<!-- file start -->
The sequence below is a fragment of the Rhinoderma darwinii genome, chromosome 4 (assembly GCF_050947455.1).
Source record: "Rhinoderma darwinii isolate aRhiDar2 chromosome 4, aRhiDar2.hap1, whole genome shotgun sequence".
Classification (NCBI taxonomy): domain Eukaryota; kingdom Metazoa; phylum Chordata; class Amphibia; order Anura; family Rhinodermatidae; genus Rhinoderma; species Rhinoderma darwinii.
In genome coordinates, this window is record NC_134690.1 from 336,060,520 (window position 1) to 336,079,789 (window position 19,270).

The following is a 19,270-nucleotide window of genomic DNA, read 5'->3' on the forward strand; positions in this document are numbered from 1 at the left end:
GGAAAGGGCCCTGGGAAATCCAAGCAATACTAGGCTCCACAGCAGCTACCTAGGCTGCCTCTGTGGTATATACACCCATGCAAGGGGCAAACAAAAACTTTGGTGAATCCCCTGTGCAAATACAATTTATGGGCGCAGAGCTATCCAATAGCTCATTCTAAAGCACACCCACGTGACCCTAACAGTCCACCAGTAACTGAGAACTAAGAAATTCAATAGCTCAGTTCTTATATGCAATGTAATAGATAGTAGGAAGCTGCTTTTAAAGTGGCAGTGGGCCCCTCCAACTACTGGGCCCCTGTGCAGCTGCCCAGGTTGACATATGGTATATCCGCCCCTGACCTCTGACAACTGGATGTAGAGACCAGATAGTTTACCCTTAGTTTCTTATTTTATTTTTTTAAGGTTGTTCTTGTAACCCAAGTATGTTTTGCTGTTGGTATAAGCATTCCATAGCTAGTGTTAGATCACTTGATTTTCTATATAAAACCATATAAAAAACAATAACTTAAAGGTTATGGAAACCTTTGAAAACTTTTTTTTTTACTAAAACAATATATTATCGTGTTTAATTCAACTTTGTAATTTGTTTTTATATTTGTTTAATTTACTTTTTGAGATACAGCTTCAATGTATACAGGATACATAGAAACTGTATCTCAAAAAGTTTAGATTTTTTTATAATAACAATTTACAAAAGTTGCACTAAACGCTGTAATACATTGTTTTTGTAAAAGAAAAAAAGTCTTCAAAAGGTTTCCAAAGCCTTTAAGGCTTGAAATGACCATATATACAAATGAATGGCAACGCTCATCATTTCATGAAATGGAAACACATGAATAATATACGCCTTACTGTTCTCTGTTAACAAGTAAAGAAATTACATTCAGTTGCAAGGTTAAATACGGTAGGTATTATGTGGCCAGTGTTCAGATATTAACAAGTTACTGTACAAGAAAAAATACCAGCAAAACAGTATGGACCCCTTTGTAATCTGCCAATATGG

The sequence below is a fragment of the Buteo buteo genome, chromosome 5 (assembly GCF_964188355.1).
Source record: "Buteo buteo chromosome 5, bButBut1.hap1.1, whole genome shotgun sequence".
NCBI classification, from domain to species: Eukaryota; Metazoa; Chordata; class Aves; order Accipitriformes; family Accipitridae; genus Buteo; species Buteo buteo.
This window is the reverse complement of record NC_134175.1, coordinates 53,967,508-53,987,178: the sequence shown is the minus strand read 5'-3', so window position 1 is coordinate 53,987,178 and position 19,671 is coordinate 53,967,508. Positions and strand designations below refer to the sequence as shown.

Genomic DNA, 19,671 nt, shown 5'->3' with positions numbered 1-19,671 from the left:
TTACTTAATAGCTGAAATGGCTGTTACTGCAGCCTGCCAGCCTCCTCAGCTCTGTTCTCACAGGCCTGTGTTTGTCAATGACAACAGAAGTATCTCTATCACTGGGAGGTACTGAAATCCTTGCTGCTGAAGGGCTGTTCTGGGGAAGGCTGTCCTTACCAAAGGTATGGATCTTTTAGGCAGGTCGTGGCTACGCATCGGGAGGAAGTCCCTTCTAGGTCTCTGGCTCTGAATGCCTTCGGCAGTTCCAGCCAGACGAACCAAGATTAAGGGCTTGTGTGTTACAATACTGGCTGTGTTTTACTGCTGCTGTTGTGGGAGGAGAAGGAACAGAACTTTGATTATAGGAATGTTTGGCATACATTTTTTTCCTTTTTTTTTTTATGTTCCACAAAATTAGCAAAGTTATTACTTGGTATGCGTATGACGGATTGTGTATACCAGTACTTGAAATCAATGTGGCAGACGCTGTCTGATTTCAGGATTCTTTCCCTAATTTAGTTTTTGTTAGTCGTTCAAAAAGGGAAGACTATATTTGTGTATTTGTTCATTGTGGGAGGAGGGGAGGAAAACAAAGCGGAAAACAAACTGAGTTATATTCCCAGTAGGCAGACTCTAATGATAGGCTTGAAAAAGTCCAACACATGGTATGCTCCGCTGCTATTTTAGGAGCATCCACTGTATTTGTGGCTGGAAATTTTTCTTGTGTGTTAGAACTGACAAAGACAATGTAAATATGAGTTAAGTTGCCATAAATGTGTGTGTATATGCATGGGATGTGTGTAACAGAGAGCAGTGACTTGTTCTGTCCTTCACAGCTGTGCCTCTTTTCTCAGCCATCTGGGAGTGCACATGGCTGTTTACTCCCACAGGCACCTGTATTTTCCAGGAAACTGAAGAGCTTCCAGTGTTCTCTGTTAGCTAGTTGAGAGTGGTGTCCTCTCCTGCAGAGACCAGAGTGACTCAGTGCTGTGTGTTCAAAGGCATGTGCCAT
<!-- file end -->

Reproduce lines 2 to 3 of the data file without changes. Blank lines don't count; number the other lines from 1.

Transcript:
Source record: "Rhinoderma darwinii isolate aRhiDar2 chromosome 4, aRhiDar2.hap1, whole genome shotgun sequence".
Classification (NCBI taxonomy): domain Eukaryota; kingdom Metazoa; phylum Chordata; class Amphibia; order Anura; family Rhinodermatidae; genus Rhinoderma; species Rhinoderma darwinii.